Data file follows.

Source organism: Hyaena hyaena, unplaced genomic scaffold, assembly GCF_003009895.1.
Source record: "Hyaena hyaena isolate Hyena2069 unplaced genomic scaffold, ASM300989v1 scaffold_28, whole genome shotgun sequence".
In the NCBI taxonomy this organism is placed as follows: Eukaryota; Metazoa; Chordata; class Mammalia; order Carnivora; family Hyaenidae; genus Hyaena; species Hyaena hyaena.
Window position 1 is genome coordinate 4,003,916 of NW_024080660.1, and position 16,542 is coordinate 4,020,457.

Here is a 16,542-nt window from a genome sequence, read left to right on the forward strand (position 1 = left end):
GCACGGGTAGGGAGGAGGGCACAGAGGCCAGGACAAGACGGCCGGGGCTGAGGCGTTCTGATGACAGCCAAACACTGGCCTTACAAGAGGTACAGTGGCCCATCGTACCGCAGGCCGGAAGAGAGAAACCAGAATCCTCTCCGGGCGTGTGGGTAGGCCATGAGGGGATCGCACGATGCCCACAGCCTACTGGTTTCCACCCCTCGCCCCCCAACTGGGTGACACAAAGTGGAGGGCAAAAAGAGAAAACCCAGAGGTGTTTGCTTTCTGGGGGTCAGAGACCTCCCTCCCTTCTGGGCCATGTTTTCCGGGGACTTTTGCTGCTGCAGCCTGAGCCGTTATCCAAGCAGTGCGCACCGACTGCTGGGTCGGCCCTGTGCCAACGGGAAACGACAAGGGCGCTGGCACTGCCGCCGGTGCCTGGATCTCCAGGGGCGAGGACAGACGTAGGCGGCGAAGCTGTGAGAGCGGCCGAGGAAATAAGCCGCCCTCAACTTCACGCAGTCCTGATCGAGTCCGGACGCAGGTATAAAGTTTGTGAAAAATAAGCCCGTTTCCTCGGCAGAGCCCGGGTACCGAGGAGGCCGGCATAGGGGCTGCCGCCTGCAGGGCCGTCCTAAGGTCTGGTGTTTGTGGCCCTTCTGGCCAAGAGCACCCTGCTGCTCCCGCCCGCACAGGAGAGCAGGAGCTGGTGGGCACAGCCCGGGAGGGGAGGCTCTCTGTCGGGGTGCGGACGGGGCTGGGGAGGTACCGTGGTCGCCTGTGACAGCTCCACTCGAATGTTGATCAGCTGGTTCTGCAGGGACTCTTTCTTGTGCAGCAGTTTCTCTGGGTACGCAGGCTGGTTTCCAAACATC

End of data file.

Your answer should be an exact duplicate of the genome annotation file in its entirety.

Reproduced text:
Source organism: Hyaena hyaena, unplaced genomic scaffold, assembly GCF_003009895.1.
Source record: "Hyaena hyaena isolate Hyena2069 unplaced genomic scaffold, ASM300989v1 scaffold_28, whole genome shotgun sequence".
In the NCBI taxonomy this organism is placed as follows: Eukaryota; Metazoa; Chordata; class Mammalia; order Carnivora; family Hyaenidae; genus Hyaena; species Hyaena hyaena.
Window position 1 is genome coordinate 4,003,916 of NW_024080660.1, and position 16,542 is coordinate 4,020,457.

Here is a 16,542-nt window from a genome sequence, read left to right on the forward strand (position 1 = left end):
GCACGGGTAGGGAGGAGGGCACAGAGGCCAGGACAAGACGGCCGGGGCTGAGGCGTTCTGATGACAGCCAAACACTGGCCTTACAAGAGGTACAGTGGCCCATCGTACCGCAGGCCGGAAGAGAGAAACCAGAATCCTCTCCGGGCGTGTGGGTAGGCCATGAGGGGATCGCACGATGCCCACAGCCTACTGGTTTCCACCCCTCGCCCCCCAACTGGGTGACACAAAGTGGAGGGCAAAAAGAGAAAACCCAGAGGTGTTTGCTTTCTGGGGGTCAGAGACCTCCCTCCCTTCTGGGCCATGTTTTCCGGGGACTTTTGCTGCTGCAGCCTGAGCCGTTATCCAAGCAGTGCGCACCGACTGCTGGGTCGGCCCTGTGCCAACGGGAAACGACAAGGGCGCTGGCACTGCCGCCGGTGCCTGGATCTCCAGGGGCGAGGACAGACGTAGGCGGCGAAGCTGTGAGAGCGGCCGAGGAAATAAGCCGCCCTCAACTTCACGCAGTCCTGATCGAGTCCGGACGCAGGTATAAAGTTTGTGAAAAATAAGCCCGTTTCCTCGGCAGAGCCCGGGTACCGAGGAGGCCGGCATAGGGGCTGCCGCCTGCAGGGCCGTCCTAAGGTCTGGTGTTTGTGGCCCTTCTGGCCAAGAGCACCCTGCTGCTCCCGCCCGCACAGGAGAGCAGGAGCTGGTGGGCACAGCCCGGGAGGGGAGGCTCTCTGTCGGGGTGCGGACGGGGCTGGGGAGGTACCGTGGTCGCCTGTGACAGCTCCACTCGAATGTTGATCAGCTGGTTCTGCAGGGACTCTTTCTTGTGCAGCAGTTTCTCTGGGTACGCAGGCTGGTTTCCAAACATC